A man’s dietary habits influence the taste and scent of his sperm. For instance, eating a lot of meat as well as drinking alcohol and smoking results in a more pugnant smell, while it is said that eating pineapple and parsley helps improving the scent of the sperm.
Many species use smell as a way of getting the opposite sex to mate with them, and humans are susceptible to these pheromone-based mating rituals as well. The choices we make concerning our sexual partners are highly influenced by pheromones. Musk-like substances are still one of the most widely used ingredients in fragrances, and the smell of fresh sweat is often experienced as arousing.
But if a pleasant smell is associated with attractiveness, then why is the smell of sperm often so unpleasant? One could argue that it has nothing to do with afrodisiacs, because it concerns a scent that is being spread after the mating, not prior to.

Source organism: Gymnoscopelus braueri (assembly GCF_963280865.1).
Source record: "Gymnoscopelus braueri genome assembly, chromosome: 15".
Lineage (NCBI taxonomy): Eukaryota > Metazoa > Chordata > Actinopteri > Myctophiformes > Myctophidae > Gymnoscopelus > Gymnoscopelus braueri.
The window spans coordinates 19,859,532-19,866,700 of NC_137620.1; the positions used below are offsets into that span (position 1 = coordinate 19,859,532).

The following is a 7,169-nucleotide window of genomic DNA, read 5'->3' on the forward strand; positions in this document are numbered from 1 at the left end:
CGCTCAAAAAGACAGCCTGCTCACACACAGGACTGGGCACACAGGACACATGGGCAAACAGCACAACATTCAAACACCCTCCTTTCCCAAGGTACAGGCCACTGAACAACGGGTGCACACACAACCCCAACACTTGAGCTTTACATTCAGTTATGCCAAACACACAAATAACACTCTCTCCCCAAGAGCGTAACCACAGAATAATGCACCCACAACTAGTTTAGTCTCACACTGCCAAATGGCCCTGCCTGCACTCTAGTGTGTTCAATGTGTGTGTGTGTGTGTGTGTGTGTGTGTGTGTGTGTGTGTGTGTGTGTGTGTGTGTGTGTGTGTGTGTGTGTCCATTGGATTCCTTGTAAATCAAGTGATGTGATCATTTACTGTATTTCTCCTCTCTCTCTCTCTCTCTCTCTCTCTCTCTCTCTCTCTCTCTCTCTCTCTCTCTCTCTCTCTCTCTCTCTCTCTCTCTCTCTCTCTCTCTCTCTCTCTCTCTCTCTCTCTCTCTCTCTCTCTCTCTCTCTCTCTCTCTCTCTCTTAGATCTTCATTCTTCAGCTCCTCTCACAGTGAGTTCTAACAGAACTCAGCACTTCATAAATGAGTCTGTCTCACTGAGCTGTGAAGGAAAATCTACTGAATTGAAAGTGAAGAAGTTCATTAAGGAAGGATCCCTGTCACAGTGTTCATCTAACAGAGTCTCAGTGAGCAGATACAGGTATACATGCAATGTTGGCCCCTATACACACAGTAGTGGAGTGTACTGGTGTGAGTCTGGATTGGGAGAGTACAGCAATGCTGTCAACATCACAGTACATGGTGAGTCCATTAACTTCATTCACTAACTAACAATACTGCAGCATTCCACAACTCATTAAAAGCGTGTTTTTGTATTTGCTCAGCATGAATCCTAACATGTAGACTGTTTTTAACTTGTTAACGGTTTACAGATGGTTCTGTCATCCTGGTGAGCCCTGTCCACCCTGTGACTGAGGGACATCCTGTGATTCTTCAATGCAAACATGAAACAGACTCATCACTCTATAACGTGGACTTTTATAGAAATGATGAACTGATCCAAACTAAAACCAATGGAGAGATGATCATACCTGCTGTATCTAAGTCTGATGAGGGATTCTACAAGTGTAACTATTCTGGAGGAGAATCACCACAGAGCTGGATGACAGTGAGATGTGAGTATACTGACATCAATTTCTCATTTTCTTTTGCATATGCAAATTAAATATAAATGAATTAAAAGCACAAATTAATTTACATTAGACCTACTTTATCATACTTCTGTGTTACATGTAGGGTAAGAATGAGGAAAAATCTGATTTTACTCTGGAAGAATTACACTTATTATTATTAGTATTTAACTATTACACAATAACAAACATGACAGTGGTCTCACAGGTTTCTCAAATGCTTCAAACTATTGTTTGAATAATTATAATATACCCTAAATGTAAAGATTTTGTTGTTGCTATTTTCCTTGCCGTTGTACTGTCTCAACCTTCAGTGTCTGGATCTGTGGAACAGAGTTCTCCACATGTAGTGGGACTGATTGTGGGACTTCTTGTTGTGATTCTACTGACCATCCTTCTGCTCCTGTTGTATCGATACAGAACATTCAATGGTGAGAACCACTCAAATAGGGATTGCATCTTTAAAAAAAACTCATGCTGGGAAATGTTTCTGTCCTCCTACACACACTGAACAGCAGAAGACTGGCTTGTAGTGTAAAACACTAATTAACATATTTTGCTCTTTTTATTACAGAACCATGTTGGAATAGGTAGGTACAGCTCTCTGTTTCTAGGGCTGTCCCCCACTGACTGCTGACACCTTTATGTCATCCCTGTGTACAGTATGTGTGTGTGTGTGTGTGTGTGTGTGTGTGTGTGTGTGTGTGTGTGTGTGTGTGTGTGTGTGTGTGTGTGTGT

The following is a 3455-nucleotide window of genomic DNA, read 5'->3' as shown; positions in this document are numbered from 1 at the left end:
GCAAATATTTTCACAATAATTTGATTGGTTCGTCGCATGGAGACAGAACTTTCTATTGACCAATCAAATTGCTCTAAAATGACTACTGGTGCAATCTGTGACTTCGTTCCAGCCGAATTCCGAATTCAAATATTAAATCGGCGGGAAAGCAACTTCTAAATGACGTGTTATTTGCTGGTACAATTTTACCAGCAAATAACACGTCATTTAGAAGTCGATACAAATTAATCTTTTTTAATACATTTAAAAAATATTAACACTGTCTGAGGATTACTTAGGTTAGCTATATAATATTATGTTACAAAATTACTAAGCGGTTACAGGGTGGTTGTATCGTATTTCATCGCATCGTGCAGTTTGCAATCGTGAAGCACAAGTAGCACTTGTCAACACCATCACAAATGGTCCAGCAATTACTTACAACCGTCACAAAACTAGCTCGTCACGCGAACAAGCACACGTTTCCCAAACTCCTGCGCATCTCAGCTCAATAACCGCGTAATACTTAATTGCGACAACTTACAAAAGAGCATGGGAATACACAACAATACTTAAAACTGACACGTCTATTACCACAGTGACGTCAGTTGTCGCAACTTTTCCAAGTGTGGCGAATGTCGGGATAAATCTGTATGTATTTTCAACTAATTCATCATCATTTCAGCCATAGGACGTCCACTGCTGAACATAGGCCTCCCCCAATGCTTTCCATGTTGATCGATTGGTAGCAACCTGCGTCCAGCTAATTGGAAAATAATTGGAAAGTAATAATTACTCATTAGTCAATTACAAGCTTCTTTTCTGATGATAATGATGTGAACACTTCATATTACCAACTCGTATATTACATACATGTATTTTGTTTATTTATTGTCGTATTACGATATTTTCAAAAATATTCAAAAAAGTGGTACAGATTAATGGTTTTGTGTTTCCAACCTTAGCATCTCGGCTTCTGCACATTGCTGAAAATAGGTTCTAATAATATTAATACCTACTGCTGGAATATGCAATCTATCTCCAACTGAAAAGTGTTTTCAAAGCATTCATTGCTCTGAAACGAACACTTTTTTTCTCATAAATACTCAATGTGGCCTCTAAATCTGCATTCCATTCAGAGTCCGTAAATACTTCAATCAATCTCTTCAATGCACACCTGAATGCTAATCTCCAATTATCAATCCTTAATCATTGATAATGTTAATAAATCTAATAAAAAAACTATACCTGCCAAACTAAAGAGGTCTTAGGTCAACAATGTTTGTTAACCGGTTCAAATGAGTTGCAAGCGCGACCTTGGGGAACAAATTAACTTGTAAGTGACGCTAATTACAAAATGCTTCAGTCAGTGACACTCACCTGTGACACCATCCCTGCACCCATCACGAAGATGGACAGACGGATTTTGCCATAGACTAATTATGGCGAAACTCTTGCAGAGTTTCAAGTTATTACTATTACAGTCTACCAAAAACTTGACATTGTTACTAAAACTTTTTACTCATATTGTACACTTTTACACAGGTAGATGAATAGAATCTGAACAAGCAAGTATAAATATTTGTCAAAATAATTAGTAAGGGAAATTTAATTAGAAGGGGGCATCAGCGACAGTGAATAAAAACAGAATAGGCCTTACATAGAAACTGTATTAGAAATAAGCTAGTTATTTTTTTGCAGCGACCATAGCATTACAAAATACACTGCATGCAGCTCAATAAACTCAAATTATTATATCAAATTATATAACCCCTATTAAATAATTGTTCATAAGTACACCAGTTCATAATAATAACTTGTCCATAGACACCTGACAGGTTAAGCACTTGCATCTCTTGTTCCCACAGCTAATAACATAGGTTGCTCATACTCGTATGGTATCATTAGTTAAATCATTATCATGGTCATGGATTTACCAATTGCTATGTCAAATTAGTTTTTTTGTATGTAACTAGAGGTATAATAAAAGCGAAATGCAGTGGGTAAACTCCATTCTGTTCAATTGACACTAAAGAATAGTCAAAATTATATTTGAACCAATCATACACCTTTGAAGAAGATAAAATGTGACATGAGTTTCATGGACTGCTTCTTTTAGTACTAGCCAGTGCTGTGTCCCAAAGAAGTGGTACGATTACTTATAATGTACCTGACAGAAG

With some beetles (like the Aleochara curtula), the unpleasant smell of sperm has found a clearer use; these beetles impregnate the females with a certain spermaphore containing a badly smelling chemical that serves to ward off other males (a sort of anti-afrodisiac). This way, the male can be certain that his offspring-bearing female won’t be bothered by other male beetles.
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